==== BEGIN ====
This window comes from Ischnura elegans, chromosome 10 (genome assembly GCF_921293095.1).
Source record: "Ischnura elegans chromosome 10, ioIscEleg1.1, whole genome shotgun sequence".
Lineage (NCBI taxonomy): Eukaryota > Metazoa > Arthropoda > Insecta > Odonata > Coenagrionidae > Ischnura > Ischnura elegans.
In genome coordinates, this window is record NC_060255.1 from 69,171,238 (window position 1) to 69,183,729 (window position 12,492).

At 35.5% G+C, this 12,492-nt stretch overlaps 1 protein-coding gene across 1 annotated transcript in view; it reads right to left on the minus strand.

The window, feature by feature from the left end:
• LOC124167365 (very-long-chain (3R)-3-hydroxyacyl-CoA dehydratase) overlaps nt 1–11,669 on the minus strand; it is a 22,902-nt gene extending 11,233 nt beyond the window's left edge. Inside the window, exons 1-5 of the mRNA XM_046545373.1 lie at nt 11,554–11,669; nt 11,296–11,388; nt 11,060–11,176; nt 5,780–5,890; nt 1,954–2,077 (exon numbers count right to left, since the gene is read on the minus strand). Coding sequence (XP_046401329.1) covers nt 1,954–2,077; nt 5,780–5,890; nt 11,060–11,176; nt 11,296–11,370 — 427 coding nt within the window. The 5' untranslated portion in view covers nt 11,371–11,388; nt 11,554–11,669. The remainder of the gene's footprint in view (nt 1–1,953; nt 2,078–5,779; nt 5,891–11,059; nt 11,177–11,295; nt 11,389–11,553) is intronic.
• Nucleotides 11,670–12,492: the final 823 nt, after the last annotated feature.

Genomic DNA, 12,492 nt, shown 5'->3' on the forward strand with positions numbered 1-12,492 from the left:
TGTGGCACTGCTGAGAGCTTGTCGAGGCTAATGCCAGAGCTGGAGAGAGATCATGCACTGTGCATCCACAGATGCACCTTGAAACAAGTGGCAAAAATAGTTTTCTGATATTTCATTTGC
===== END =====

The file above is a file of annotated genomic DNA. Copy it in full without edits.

This window comes from Ischnura elegans, chromosome 10 (genome assembly GCF_921293095.1).
Source record: "Ischnura elegans chromosome 10, ioIscEleg1.1, whole genome shotgun sequence".
Lineage (NCBI taxonomy): Eukaryota > Metazoa > Arthropoda > Insecta > Odonata > Coenagrionidae > Ischnura > Ischnura elegans.
In genome coordinates, this window is record NC_060255.1 from 69,171,238 (window position 1) to 69,183,729 (window position 12,492).

At 35.5% G+C, this 12,492-nt stretch overlaps 1 protein-coding gene across 1 annotated transcript in view; it reads right to left on the minus strand.

The window, feature by feature from the left end:
• LOC124167365 (very-long-chain (3R)-3-hydroxyacyl-CoA dehydratase) overlaps nt 1–11,669 on the minus strand; it is a 22,902-nt gene extending 11,233 nt beyond the window's left edge. Inside the window, exons 1-5 of the mRNA XM_046545373.1 lie at nt 11,554–11,669; nt 11,296–11,388; nt 11,060–11,176; nt 5,780–5,890; nt 1,954–2,077 (exon numbers count right to left, since the gene is read on the minus strand). Coding sequence (XP_046401329.1) covers nt 1,954–2,077; nt 5,780–5,890; nt 11,060–11,176; nt 11,296–11,370 — 427 coding nt within the window. The 5' untranslated portion in view covers nt 11,371–11,388; nt 11,554–11,669. The remainder of the gene's footprint in view (nt 1–1,953; nt 2,078–5,779; nt 5,891–11,059; nt 11,177–11,295; nt 11,389–11,553) is intronic.
• Nucleotides 11,670–12,492: the final 823 nt, after the last annotated feature.

Genomic DNA, 12,492 nt, shown 5'->3' on the forward strand with positions numbered 1-12,492 from the left:
TGTGGCACTGCTGAGAGCTTGTCGAGGCTAATGCCAGAGCTGGAGAGAGATCATGCACTGTGCATCCACAGATGCACCTTGAAACAAGTGGCAAAAATAGTTTTCTGATATTTCATTTGC